One of the most singular rounds of golf I’ve had in the past few years was at the Blackstone course—the top-rated championship layout at the Mission Hills Resort in Haikou. Located on the idyllic island of Hainan in South China sea, and constructed on a bed of volcanic rock, this golf course is the pick of the lot amongst the 10 courses at this resort, and used to be the venue for a much publicised exhibition match-up between Rory Mc Ilroy and Tiger Woods, which is what I’d gone to witness on this particular occasion.
After the event was over (the details of which I won’t get into here, but interested readers can look up that column in the archives of this column online), I inquired if it would be possible to get an interview with the CEO of Mission Hills. Dr Ken Chu conveyed that he would be happy to tee it up with me for nine holes the next morning as long as ‘I didn’t mind wrapping up in under an hour.’
I was a bit nonplussed, but assumed that the busy man probably used some kind of special high-speed cart to get around, and agreed. The purpose was the interview, and I’d got that, or so I thought.
To cut a long story short, the next morning, Dr Chu—who at the time looked more like an elite athlete than a corporate bigwig—hit his ball off the first tee and, pleasantries done, proceeded to sprint down the fairway at full pep. Given the fact that there was a gallery looking on, I did what seemed to be expected of me: sprint behind him, as if my life depended on it while the carts followed with the golf bags. And so it went: Chu would spend literally seconds on the golf ball, hit his shot and run off, with me following close behind. Eventually though, I held up the white flag and chose to retire to the cart. Needless to say, there was no interview. And that—six holes in 30 minutes—was my introduction to Speed Golf.
This quirky variant of the game has been around for a long time—speed golf tournaments are held across the world—but it is widely regarded by most weekend golfers as an anomaly. Most players, when I recount this experience, are bemused and tend to dismiss it as a mutation of their favourite pastime. “Just run if you want to run, why play golf like that?” chips in Parakram Rautela, a fellow hack and playing partner. Now Rautela, like a number of other players, is very deliberate about his golf game. A man of process, as it were: with an unchanging pre-shot routine. He lines up to the target, shuffles the hips, checks the clubface alignment, takes three looks to the target and then pulls the trigger—a joy to watch, really.
Inexplicably, when he’s around, or on the green, some gremlins creep into Rautela’s mind, and freeze him over the golf ball.
Time stands still in these moments, and eventually Rautela’s playing partners start shooting furtive glances towards the group behind them, which is waiting back in the fairway. A few holes of this, and patience starts running thin. Now, Rautela manages to hit some spectacular chips and hole a fair number of these putts, which makes it hard to fault him for his interminable routine, but it’s a fine line. Thankfully, the man is working on it.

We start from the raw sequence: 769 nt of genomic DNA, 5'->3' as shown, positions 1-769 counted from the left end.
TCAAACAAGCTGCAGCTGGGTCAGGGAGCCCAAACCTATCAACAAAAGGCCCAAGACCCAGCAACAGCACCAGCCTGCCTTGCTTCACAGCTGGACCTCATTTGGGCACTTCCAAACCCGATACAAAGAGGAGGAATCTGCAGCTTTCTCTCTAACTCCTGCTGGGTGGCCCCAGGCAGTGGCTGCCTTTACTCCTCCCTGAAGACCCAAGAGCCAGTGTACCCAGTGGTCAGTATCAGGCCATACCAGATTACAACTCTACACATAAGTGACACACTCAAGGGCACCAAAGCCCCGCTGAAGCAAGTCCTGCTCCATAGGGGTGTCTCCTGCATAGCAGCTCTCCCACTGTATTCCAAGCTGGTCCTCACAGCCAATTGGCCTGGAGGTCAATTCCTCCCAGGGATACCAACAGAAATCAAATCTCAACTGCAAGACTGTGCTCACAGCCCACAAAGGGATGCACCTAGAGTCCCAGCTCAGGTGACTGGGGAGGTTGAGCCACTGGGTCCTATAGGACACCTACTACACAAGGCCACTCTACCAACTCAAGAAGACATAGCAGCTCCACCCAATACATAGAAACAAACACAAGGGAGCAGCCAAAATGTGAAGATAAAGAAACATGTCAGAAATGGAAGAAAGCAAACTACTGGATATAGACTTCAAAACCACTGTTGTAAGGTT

Slow play has emerged as the biggest challenge in pro and amateur golf alike. It affects the players because rounds take longer to finish; it affects television viewership—only serious aficionados sit through hours of coverage. In my mind, it also affects the game’s growth—it’s hard to attract young people who find the sport too slow and boring.
But forget all that. I’m the first to admit that I’d continue to take my time if it really helped my game. None of these arguments are compelling enough reasons to speed up your play; here’s one that works for me, and I’d just like to put it out there for readers to consider.
One of the biggest obstacles in becoming better at golf is the stationary ball. Unlike any other sport, the fact that the ball isn’t moving means you’re not moving into position to hit it. Try picking up, say, a racquet (any sport will do) and visualise hitting a shot to the other side of the court.
Ideally a top spin, but it doesn’t matter as long as you’re hitting a definite shot to a definite point on the other side of the court. Your body moves naturally into the position it needs to for you to hit that particular shot. Your hands do what’s required to execute that shot. You don’t ‘think’ about what your body is doing and you certainly have no time to keep track of minute movements.
I know it sounds simplistic, but it is, in fact, quite hard. Simply because trusting your body to that degree is difficult when you’ve trained yourself to think about your golf swing.
Speed golf is a great way to break out of that mould. You don’t have to run like Dr Chu, but try giving yourself, say, only five seconds to see the shot and hit it. That’s not enough time to focus on the minutiae. All you’ll end up doing is allowing the body and natural sporting instincts to take over. Focus comes naturally when you know you have just a few seconds to hit a shot. Time is of the essence.
(A golfer, Meraj Shah also writes about the game)